General Election 2017: Corporation tax and income tax for higher earners take the strain under Labour plans
A corporation tax rate of 26 per cent (21 per cent for small profits) and higher rates of income tax for those earning more than £80,000 a year are the most eye-catching tax proposals in Labour’s election manifesto, published on Tuesday. High earners will also be targeted with an extra levy on ‘excessive pay’ and a proposal to publish the returns of those earning more than £1 million a year. Businesses below the VAT threshold would be given a permanent exemption from quarterly reporting. Overall, Labour estimate their proposals would increase the tax take by just under £49 billion a year by 2021.
Launching the proposals, party leader Jeremy Corbyn said that Britain has been run for the rich, the elite and vested interests over the past seven years: “They have benefitted from tax cuts and bumper salaries while millions have struggled”. He said Labour is ruling out rises on VAT and National Insurance and on income tax for all but the richest five per cent of high earners. “The choice is now a Labour Brexit that puts jobs first, or a Tory Brexit that will be geared to the interests of the City, and will risk making Britain a low-wage tax haven. We are asking the better-off and the big corporations to pay a little bit more – and, of course, to stop dodging their tax obligations in the first place.”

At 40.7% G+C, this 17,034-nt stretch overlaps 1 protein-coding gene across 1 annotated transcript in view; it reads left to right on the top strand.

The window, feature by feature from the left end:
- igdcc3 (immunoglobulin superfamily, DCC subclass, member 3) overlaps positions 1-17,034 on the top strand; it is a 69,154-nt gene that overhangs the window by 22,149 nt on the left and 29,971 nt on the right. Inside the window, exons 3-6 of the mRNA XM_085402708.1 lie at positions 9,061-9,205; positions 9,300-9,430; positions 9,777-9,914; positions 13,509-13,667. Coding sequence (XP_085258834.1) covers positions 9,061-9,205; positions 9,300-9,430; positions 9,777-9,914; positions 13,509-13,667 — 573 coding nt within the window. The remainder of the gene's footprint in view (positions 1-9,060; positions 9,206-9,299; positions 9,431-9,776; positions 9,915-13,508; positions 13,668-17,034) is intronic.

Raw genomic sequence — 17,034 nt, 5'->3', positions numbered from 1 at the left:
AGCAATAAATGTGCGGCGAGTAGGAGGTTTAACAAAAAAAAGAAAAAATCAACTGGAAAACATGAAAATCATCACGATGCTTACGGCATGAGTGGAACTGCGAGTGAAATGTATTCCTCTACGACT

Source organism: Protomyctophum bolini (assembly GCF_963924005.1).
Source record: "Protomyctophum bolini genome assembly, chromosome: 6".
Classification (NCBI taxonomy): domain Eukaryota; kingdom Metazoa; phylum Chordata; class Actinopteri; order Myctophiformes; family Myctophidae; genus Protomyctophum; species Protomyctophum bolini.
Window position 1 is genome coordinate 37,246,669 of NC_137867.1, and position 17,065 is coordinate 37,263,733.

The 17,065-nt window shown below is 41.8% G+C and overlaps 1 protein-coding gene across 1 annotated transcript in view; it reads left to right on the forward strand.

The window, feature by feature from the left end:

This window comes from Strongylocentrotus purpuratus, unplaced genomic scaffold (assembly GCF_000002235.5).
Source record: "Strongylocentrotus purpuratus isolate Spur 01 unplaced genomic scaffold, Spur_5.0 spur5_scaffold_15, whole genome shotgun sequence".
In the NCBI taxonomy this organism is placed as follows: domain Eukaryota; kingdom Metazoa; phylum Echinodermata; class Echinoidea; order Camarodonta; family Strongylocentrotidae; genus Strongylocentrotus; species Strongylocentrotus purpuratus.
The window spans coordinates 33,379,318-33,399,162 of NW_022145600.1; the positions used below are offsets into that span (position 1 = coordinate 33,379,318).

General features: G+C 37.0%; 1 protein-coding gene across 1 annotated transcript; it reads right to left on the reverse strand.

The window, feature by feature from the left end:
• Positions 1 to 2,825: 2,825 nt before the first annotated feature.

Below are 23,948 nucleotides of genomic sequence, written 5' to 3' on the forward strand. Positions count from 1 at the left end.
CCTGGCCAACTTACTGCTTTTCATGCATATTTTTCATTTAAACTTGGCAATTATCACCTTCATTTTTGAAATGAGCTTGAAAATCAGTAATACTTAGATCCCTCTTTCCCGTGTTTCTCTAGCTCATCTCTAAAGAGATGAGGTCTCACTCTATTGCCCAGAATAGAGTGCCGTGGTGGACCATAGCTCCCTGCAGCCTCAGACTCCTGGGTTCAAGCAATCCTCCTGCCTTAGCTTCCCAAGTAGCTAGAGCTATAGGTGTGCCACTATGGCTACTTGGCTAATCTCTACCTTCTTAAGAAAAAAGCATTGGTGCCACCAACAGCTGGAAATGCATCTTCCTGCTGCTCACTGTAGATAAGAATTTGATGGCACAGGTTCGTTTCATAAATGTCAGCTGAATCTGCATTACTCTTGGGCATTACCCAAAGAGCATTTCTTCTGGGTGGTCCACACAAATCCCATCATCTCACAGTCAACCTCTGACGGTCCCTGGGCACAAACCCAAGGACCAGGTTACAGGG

A draft of the manifesto was leaked to the media last week, so much of what was contained in the final version was already known, but there are some changes and additional material, especially in the separate eight page costings document.
Tax proposals – Labour’s costings
Summary of Labour’s tax proposals
Taxes on income (inc national insurance)
- Those earning £80,000 will be taxed at 45 per cent, while a new 50 per cent rate will be reintroduced for those on salaries above £123,000. (See ‘Labour’s proposed income tax rises for high-income individuals’, IFS, for analysis)
- No rises in income tax for those earning below £80,000 a year